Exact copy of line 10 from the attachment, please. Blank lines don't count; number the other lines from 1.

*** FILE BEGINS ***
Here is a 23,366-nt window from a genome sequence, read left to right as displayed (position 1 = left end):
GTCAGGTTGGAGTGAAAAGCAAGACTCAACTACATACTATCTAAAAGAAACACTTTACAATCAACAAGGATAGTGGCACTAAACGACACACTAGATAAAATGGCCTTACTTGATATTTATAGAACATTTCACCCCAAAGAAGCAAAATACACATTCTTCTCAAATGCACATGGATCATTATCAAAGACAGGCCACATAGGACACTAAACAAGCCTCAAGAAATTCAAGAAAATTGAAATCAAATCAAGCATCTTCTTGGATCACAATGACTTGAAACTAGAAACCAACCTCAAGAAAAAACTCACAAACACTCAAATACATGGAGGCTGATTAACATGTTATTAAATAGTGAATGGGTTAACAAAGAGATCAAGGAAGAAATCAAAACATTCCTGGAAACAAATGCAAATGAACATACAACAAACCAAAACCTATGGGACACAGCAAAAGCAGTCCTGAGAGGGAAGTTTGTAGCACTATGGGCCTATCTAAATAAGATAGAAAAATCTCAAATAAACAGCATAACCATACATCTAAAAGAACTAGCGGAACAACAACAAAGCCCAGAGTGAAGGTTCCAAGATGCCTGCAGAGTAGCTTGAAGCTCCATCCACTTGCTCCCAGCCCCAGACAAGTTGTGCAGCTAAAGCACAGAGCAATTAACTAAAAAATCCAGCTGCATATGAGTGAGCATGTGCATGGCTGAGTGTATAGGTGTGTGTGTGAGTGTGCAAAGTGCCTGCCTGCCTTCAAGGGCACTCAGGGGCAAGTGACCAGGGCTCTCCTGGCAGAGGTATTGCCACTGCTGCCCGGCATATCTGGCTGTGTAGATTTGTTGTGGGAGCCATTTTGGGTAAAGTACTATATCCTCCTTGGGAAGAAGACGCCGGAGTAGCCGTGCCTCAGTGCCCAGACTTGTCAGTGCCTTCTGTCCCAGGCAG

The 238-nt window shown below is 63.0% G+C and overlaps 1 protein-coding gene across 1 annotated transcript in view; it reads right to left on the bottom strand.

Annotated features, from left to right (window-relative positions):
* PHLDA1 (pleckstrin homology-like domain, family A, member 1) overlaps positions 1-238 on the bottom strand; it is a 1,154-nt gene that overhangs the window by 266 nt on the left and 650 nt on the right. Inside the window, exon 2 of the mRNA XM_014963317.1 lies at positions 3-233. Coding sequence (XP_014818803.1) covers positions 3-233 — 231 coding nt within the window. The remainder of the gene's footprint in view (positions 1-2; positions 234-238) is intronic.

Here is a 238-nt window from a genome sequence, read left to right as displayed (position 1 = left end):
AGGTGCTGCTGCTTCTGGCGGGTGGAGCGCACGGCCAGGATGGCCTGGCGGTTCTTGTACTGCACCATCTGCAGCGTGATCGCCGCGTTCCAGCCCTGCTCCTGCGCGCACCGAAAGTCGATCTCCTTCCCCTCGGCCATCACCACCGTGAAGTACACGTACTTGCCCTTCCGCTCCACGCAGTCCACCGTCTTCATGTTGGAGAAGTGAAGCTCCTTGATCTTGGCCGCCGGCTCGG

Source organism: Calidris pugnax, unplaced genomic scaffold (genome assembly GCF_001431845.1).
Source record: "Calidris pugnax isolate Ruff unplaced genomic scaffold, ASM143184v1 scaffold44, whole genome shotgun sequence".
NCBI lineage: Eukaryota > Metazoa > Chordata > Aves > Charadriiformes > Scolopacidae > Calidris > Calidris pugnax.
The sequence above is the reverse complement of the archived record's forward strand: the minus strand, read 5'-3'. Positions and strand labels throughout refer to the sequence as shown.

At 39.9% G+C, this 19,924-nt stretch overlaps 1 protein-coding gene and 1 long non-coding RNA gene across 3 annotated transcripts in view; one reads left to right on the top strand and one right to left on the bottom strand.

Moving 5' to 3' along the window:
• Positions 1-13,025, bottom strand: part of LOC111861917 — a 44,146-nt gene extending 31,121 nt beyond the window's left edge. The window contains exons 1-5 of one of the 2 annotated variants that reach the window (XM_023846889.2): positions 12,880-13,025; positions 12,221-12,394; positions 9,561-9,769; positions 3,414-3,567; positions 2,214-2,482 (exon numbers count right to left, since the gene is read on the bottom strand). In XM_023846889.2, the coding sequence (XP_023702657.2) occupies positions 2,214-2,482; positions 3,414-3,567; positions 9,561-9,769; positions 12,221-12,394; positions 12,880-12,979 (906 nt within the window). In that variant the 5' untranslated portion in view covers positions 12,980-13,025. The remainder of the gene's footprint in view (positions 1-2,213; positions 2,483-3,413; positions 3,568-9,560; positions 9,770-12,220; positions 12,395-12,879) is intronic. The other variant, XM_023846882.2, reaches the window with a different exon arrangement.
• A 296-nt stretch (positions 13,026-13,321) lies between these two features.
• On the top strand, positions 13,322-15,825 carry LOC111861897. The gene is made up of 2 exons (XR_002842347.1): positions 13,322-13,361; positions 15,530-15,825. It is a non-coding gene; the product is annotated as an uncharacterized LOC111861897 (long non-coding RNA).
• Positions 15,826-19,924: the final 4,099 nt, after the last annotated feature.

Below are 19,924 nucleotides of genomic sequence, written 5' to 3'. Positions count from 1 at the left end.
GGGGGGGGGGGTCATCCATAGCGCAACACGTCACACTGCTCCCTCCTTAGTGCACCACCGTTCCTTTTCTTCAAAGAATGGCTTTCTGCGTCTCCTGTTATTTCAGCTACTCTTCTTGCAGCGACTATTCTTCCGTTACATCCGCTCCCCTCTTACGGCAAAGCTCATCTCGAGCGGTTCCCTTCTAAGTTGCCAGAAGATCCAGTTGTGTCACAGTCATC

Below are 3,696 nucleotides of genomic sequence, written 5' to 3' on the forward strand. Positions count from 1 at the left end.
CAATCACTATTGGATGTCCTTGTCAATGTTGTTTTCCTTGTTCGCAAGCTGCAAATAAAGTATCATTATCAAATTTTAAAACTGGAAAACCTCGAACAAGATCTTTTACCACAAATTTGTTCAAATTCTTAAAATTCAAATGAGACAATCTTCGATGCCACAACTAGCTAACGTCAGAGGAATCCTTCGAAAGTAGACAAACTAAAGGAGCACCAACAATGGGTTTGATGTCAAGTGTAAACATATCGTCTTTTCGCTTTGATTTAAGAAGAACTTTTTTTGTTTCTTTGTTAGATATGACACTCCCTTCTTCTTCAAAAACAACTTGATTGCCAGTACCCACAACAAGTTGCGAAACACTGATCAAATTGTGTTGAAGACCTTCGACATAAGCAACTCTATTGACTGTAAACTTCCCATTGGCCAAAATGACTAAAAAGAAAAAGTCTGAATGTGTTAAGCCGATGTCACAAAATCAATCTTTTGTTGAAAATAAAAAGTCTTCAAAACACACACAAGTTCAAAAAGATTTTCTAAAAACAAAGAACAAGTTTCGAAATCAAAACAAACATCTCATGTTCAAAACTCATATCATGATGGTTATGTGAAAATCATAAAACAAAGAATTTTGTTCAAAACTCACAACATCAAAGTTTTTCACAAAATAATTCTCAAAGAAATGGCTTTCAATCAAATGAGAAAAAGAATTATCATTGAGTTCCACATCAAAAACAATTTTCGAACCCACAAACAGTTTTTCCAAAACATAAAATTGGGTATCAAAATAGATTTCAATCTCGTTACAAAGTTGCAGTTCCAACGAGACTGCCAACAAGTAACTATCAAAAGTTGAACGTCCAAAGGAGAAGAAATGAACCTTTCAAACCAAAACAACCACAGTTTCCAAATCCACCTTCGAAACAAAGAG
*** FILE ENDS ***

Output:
NCBI lineage: Eukaryota > Metazoa > Chordata > Aves > Charadriiformes > Scolopacidae > Calidris > Calidris pugnax.